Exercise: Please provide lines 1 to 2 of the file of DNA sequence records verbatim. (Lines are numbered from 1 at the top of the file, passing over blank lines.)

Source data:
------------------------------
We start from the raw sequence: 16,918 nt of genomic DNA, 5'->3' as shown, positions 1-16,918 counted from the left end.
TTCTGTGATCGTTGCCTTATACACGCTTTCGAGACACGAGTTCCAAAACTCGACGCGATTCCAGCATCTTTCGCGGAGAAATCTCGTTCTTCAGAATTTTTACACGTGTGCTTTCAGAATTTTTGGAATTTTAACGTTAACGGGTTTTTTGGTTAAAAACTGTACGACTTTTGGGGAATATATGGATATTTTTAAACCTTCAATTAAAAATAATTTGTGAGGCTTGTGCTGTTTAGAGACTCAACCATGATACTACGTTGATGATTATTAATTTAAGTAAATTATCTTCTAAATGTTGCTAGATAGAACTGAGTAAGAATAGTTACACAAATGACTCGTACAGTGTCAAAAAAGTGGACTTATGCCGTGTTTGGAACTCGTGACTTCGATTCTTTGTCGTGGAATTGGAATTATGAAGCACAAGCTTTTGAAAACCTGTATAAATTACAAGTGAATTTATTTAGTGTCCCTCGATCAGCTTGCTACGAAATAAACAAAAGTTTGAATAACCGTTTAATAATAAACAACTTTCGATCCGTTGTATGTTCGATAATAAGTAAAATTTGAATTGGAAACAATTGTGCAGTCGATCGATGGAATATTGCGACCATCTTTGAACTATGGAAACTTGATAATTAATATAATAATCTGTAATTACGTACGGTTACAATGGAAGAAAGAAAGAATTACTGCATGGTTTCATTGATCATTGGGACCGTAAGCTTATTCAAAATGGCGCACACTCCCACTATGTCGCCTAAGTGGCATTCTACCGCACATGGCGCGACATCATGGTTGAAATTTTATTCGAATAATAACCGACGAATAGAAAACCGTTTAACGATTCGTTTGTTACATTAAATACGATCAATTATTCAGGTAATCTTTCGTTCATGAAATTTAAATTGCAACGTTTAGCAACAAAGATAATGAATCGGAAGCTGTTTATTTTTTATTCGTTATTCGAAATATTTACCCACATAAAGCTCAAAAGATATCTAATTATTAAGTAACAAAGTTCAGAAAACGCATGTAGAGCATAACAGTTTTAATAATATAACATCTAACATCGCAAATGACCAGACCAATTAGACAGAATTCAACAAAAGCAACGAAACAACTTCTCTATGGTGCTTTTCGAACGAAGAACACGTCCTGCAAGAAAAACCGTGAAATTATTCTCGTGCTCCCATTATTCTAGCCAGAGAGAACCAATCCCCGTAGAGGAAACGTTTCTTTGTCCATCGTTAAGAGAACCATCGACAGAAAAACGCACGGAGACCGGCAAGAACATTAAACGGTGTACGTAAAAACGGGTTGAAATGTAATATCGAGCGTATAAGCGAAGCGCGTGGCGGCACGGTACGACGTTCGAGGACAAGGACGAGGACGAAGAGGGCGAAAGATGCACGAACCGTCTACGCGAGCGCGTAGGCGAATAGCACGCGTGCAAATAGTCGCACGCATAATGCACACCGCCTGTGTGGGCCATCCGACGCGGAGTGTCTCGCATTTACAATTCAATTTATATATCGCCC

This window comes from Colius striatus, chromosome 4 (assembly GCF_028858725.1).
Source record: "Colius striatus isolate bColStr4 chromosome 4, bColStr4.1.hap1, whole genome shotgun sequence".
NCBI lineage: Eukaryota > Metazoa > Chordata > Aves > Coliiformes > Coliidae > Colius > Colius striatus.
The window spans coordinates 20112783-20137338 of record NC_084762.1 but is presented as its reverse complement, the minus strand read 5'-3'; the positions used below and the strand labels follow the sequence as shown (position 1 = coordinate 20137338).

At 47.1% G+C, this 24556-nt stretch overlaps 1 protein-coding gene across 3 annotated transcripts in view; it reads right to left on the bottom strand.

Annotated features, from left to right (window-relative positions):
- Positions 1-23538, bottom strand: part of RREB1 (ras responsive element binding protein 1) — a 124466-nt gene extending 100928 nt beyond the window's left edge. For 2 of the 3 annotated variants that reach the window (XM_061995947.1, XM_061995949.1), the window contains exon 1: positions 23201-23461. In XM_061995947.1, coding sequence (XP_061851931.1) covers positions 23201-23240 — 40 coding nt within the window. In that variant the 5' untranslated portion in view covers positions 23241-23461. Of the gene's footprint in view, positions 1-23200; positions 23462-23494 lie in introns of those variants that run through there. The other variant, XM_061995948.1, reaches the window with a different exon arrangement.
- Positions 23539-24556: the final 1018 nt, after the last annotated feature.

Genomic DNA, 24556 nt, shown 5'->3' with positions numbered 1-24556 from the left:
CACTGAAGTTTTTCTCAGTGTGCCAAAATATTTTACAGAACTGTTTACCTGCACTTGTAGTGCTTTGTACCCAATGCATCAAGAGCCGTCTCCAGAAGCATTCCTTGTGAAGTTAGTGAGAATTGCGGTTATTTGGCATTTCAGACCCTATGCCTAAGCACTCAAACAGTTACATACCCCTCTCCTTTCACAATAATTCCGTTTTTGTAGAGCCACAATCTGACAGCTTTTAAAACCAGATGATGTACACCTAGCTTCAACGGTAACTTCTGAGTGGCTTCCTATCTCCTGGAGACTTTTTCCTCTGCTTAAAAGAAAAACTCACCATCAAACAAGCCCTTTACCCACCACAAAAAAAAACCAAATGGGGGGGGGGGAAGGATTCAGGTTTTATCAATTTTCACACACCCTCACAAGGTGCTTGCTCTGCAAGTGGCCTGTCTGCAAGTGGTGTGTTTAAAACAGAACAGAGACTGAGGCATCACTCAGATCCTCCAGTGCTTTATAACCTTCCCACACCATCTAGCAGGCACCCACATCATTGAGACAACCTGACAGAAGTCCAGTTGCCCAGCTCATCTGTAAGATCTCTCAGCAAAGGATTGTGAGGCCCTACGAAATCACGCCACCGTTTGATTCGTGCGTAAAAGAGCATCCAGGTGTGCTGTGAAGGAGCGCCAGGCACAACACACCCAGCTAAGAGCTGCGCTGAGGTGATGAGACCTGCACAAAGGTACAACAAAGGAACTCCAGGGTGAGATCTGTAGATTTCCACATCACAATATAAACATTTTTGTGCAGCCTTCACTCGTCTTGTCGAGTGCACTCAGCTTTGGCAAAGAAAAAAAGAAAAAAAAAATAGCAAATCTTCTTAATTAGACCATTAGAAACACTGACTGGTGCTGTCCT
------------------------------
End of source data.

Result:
We start from the raw sequence: 16,918 nt of genomic DNA, 5'->3' as shown, positions 1-16,918 counted from the left end.
TTCTGTGATCGTTGCCTTATACACGCTTTCGAGACACGAGTTCCAAAACTCGACGCGATTCCAGCATCTTTCGCGGAGAAATCTCGTTCTTCAGAATTTTTACACGTGTGCTTTCAGAATTTTTGGAATTTTAACGTTAACGGGTTTTTTGGTTAAAAACTGTACGACTTTTGGGGAATATATGGATATTTTTAAACCTTCAATTAAAAATAATTTGTGAGGCTTGTGCTGTTTAGAGACTCAACCATGATACTACGTTGATGATTATTAATTTAAGTAAATTATCTTCTAAATGTTGCTAGATAGAACTGAGTAAGAATAGTTACACAAATGACTCGTACAGTGTCAAAAAAGTGGACTTATGCCGTGTTTGGAACTCGTGACTTCGATTCTTTGTCGTGGAATTGGAATTATGAAGCACAAGCTTTTGAAAACCTGTATAAATTACAAGTGAATTTATTTAGTGTCCCTCGATCAGCTTGCTACGAAATAAACAAAAGTTTGAATAACCGTTTAATAATAAACAACTTTCGATCCGTTGTATGTTCGATAATAAGTAAAATTTGAATTGGAAACAATTGTGCAGTCGATCGATGGAATATTGCGACCATCTTTGAACTATGGAAACTTGATAATTAATATAATAATCTGTAATTACGTACGGTTACAATGGAAGAAAGAAAGAATTACTGCATGGTTTCATTGATCATTGGGACCGTAAGCTTATTCAAAATGGCGCACACTCCCACTATGTCGCCTAAGTGGCATTCTACCGCACATGGCGCGACATCATGGTTGAAATTTTATTCGAATAATAACCGACGAATAGAAAACCGTTTAACGATTCGTTTGTTACATTAAATACGATCAATTATTCAGGTAATCTTTCGTTCATGAAATTTAAATTGCAACGTTTAGCAACAAAGATAATGAATCGGAAGCTGTTTATTTTTTATTCGTTATTCGAAATATTTACCCACATAAAGCTCAAAAGATATCTAATTATTAAGTAACAAAGTTCAGAAAACGCATGTAGAGCATAACAGTTTTAATAATATAACATCTAACATCGCAAATGACCAGACCAATTAGACAGAATTCAACAAAAGCAACGAAACAACTTCTCTATGGTGCTTTTCGAACGAAGAACACGTCCTGCAAGAAAAACCGTGAAATTATTCTCGTGCTCCCATTATTCTAGCCAGAGAGAACCAATCCCCGTAGAGGAAACGTTTCTTTGTCCATCGTTAAGAGAACCATCGACAGAAAAACGCACGGAGACCGGCAAGAACATTAAACGGTGTACGTAAAAACGGGTTGAAATGTAATATCGAGCGTATAAGCGAAGCGCGTGGCGGCACGGTACGACGTTCGAGGACAAGGACGAGGACGAAGAGGGCGAAAGATGCACGAACCGTCTACGCGAGCGCGTAGGCGAATAGCACGCGTGCAAATAGTCGCACGCATAATGCACACCGCCTGTGTGGGCCATCCGACGCGGAGTGTCTCGCATTTACAATTCAATTTATATATCGCCC